If we remain at Lyness we can consider the purely Services installations, commencing with the Admiralty. Between the oil tanks set back from the shore and the three huge jetties that form the harbour is the remains of a standard gauge system installed first to serve the floating hospital in 1916 and constructed from bits of the Cromarty & Dingwall Light Railway. It was built by contractors using a steam locomotive (or locomotives) that later worked it. The system lay derelict until the Second World War when it was adapted to the needs of boom laying, acquiring pointwork dated 1937 in the process. In its present state it consists basically of half a square of double track, 150 yards along a limb, which can be used by the two steam cranes that shunt the limited stock (two flat trucks of 1916).
In the same area and serving the same piers is a 2ft system, which in places shares a rail with the standard gauge system. This is an adaptation of the earliest system on the site - one serving quarrying works by Topham, Jones & Railton Ltd. There do not appear to have been any locomotives in use on it in the Second World War, but that serving the pier at Rinnigill on the South side of the same bay, most certainly did have one diesel. One flat car remains on this track which is still present, but the locomotive was cut up not all that long before my visit.
The War Department also left traces, the most interesting being a self-acting incline about 900 yards long to serve a gun battery at Scad Head half way along the totally unpopulated section of the north-east coast of Hoy. The line ran from a camp set on top of a hill to the emplacement on the clifftop below, but it has been removed so effectively that even its gauge is now in doubt.
Two types of short lengths of 2ft track laid by the War Department can be enumerated. One is a straight length joining two or more huts, or more truthfully, the concrete bases where the huts once were. These exist at the north end of the town of Stromness, at Howton (now a seaweed factory) on the Mainland of Orkney and at Muckle Rysa on Hoy. The second is that in a gun emplacement and which is typically semicircular and about 25 yards long; these exist to the south of Stromness on the mainland, on the south side of Glimsholm and probably in the south-east corner of Flotta. Neither of these types appears to have any interest to the locomotive enthusiast.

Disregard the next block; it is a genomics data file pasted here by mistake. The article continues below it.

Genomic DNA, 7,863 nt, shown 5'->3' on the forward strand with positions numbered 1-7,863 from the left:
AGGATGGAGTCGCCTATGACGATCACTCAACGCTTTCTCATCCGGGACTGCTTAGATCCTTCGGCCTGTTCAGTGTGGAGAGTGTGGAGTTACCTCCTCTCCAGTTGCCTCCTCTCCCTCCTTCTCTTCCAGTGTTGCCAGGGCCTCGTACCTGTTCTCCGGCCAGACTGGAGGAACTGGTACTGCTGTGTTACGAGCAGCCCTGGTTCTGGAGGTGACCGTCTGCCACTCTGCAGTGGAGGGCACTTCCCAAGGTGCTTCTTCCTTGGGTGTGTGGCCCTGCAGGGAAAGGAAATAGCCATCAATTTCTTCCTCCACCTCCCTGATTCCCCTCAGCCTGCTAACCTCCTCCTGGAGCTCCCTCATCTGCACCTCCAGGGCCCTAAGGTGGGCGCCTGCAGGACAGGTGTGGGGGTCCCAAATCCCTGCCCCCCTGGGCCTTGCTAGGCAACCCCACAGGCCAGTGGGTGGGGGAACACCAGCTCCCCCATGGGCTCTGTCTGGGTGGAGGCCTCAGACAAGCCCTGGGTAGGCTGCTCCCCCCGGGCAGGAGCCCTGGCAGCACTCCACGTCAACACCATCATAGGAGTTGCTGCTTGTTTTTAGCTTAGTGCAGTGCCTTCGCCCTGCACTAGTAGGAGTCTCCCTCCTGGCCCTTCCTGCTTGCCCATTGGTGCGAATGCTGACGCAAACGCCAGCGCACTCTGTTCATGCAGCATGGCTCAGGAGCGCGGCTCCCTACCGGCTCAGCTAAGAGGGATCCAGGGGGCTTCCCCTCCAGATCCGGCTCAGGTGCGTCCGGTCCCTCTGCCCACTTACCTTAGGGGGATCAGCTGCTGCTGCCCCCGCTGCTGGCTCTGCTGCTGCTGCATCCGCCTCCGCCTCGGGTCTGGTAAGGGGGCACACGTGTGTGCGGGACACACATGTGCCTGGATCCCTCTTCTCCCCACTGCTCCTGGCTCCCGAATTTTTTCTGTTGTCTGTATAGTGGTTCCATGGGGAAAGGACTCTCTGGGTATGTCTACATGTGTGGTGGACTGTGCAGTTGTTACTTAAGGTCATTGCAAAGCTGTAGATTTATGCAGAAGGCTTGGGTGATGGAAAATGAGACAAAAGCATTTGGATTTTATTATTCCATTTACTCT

The Air Ministry laid a circular line on Fara, an island lying off Lyness, and the diesel locomotive used here was cut up at Rinnigill within the last decade. In addition to these systems there are one or two which appear to be of Ministry origin, but of which I have no further knowledge. At Flotta, where once there was a huge camp and where the Services cinema is still used for dances, wedding receptions, etc., the two piers were connected by a 2ft system. Some of the track is still laid in the concrete.
Towards the north end of Hoy, just south of Quoys (a farm near Linkness) and separated from the south by four miles of unpopulated country, is the remains of a system some 900 yards in length that ran from a quarry (now a reservoir) alongside a road to a crossroads. One surmises that it is from systems like these that the various privately owned launching trolleys on rails (found all over the islands) originated.
One more rail system remains to be mentioned. That is the monorail of Alexander Sutherland (Contractors) on Lambholm, not far from the Italian Chapel, which lifts shingle from the beach to the hopper on the clifftop. It is quite standard with a Ford engine, mounted at the highest point, which hauls a car up. There are two cars extant, one lashed to the rail and the other lying beside it. It has one unusual feature in that tidal action is used to ensure a ready supply of shingle to the lower hopper.
It will be apparent that the history of the Orcadian railways and locomotives is far from complete; I should like to express my thanks for information to several people in Orkney including the County Surveyor and, in particular, Norman Sinclair of Burray whose house abutted one of the Balfour Beatty lines, and also to Dr I.D.O. Frew, E.S. Lomay, K.P. Plant, C.H.A. Townley and W.K. Williams.